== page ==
Mayors, television personalities, singers and professional athletes converged upon the campus of South Carolina State University on Friday afternoon to support Democratic presidential candidate Hillary Clinton.
Clinton held a rally to tout her record of service and pledge to continue an era of progress that will benefit the state and nation.
“We’re fighting to break barriers wherever they may be. We know America deserves nothing less and Americans deserve to have a future that we will build together,” Clinton said.
Clinton came to Orangeburg in the final hours before South Carolinians begin voting in Saturday’s Democratic presidential primary.
S.C. State’s Dukes Gymnasium was packed with people waving bright blue signs in support of Clinton as she came out on the stage to the music of Rachel Platten’s “Fight Song.”
She thanked Sixth District Congressman James Clyburn, who introduced her, for his support and guidance during her campaign.
Clinton said it is crucial for more young people to vote so their concerns about college affordability and other issues won’t be ignored.
“We’ve got to create more good-paying jobs, we’ve got to raise incomes. We’ve got to give young people chances to start small businesses, to be entrepreneurs, to chart their own future,” Clinton said.
“That’s why I’ve put forth plans about how we can create more jobs in manufacturing, in infrastructure, in clean, renewable energy. And we can do that if we set our minds to it,” she said.
Providing more access to credit and more support for small businesses is also a key priority, Clinton said.
“Everywhere I go, young people say they’ve got a good idea, but they’re burdened down by debt. They don’t know how they could ever get the credit they need. We’ve got to fix that, and I have a plan to do it,” she said.
Clinton said she’ll also work to increase the minimum wage.
“People who work full time should not be left mired in poverty at the end of the year. And it is way past time to make sure women get equal pay for the work we do in the workplace,” she said, drawing applause.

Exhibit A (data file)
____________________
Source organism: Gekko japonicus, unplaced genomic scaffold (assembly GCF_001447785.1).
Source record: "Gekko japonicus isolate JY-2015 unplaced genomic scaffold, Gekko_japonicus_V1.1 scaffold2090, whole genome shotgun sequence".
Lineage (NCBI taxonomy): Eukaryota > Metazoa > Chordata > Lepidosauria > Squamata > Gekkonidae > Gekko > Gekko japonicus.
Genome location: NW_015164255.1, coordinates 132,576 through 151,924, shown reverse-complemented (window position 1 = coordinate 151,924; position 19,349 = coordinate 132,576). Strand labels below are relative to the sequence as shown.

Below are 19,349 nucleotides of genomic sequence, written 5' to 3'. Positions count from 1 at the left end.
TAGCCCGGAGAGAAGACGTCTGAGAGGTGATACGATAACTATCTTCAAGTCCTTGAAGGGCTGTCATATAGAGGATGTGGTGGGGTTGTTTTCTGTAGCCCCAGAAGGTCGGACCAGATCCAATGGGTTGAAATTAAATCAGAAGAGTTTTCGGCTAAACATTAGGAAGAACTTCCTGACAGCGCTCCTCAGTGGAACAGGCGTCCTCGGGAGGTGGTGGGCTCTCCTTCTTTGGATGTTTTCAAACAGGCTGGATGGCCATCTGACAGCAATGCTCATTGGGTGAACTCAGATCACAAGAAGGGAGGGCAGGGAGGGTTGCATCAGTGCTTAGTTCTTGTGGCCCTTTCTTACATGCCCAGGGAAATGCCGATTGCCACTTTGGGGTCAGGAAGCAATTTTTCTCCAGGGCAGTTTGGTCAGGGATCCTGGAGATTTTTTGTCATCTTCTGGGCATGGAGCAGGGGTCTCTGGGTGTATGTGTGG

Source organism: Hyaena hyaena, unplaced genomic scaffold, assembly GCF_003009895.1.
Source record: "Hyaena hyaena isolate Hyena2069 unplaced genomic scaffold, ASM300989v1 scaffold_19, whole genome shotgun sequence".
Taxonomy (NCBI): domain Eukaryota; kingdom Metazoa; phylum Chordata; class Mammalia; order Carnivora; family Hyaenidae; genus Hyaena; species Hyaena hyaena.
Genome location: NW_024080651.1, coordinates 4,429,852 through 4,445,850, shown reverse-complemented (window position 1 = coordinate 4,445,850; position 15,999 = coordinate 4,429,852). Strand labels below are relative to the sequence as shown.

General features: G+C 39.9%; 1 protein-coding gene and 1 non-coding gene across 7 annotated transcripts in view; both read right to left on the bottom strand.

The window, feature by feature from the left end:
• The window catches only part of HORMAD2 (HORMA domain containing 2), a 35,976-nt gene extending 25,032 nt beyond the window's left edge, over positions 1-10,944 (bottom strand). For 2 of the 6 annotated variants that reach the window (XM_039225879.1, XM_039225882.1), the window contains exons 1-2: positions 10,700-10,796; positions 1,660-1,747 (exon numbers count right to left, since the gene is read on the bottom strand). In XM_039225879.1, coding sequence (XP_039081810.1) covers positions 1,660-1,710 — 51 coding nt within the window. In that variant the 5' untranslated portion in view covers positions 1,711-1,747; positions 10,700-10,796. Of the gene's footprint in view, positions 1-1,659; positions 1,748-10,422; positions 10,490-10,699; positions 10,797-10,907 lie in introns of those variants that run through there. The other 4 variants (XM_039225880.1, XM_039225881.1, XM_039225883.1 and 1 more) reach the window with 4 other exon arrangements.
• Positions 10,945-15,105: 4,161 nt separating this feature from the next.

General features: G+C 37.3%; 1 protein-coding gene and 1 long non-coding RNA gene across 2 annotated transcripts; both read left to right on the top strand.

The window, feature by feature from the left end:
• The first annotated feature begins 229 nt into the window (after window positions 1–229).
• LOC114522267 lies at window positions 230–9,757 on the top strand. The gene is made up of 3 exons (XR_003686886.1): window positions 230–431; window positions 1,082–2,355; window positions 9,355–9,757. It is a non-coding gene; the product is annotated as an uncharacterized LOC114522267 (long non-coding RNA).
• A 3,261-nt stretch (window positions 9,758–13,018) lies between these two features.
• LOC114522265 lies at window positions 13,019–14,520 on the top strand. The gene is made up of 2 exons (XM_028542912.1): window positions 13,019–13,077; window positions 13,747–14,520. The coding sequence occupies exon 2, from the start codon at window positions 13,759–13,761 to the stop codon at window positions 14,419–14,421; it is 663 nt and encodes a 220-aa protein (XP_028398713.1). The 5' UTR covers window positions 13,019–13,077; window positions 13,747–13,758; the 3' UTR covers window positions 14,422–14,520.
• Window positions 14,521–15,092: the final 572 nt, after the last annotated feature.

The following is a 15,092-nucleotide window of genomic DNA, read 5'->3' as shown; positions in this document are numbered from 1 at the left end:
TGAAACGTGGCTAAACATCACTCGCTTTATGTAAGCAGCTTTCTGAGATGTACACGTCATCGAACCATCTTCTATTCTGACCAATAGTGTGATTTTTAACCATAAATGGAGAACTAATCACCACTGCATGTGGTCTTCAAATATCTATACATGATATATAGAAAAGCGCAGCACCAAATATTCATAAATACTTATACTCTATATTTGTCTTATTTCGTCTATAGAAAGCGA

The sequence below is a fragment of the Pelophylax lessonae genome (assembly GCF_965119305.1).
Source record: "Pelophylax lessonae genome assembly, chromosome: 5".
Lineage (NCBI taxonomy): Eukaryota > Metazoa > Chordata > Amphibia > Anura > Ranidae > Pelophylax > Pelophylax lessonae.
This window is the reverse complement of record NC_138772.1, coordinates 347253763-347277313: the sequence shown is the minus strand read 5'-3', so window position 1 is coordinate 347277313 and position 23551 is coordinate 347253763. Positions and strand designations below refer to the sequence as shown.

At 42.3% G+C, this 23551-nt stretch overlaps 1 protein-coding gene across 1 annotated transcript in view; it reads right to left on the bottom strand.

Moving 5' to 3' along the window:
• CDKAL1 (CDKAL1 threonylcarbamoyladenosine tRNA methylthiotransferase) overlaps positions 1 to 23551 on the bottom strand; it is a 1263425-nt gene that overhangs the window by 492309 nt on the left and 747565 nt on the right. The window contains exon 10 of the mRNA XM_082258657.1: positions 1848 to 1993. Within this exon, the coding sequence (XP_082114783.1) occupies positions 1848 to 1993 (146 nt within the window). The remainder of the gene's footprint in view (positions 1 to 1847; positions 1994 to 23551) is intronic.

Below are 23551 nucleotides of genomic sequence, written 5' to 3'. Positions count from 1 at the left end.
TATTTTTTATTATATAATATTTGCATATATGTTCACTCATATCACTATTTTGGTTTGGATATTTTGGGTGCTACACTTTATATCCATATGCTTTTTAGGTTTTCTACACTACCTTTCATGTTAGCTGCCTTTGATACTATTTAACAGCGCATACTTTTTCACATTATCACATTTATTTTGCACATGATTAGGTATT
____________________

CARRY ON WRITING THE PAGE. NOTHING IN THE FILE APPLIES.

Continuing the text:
“Everything I just said, the Republicans don’t agree with. They don’t believe that we should be working together to invest more in new jobs. They just say, ‘Leave it to the market.’ ... That’s going to be one of the biggest issues in this election,” Clinton said.
She said the philosophy of “trickle-down economics” will not work.
“We were on the right track in the 1990s. When my husband was president, we had 23 million new jobs and incomes went up for everybody — not just folks at the top,” she said.
Clinton credited President Barack Obama with improving the economy after inheriting “the worst financial crisis since the Great Depression,” including having gotten back 14 million jobs, saving the auto industry and putting tough new regulations on Wall Street.
“I am a proud defender of President Obama. I was honored to serve as his secretary of state. We became not just partners, but friends. And I’m not going to let the Republicans rip away the progress that we have made,” Clinton said.
Clinton said Obama’s Affordable Care Act will be defended if she’s elected president.
“We’re going to stand for and defend the Affordable Care Act. We’re going to go after prescription drug costs, which are out of sight. We’re going to finally make sure Medicare can negotiate lower drug prices because once we get Medicare to do that, then prices will go down,” Clinton said.
“We pay the highest prices in the advanced world for drugs we help to create with our tax dollars through research, through the Food and Drug Administration. So we’re going take that on front and center,” she said.
Clinton added that providing a quality education for everyone “no matter what zip code they live in” will also be key in her administration, particularly schools along the state’s so-called Corridor of Shame.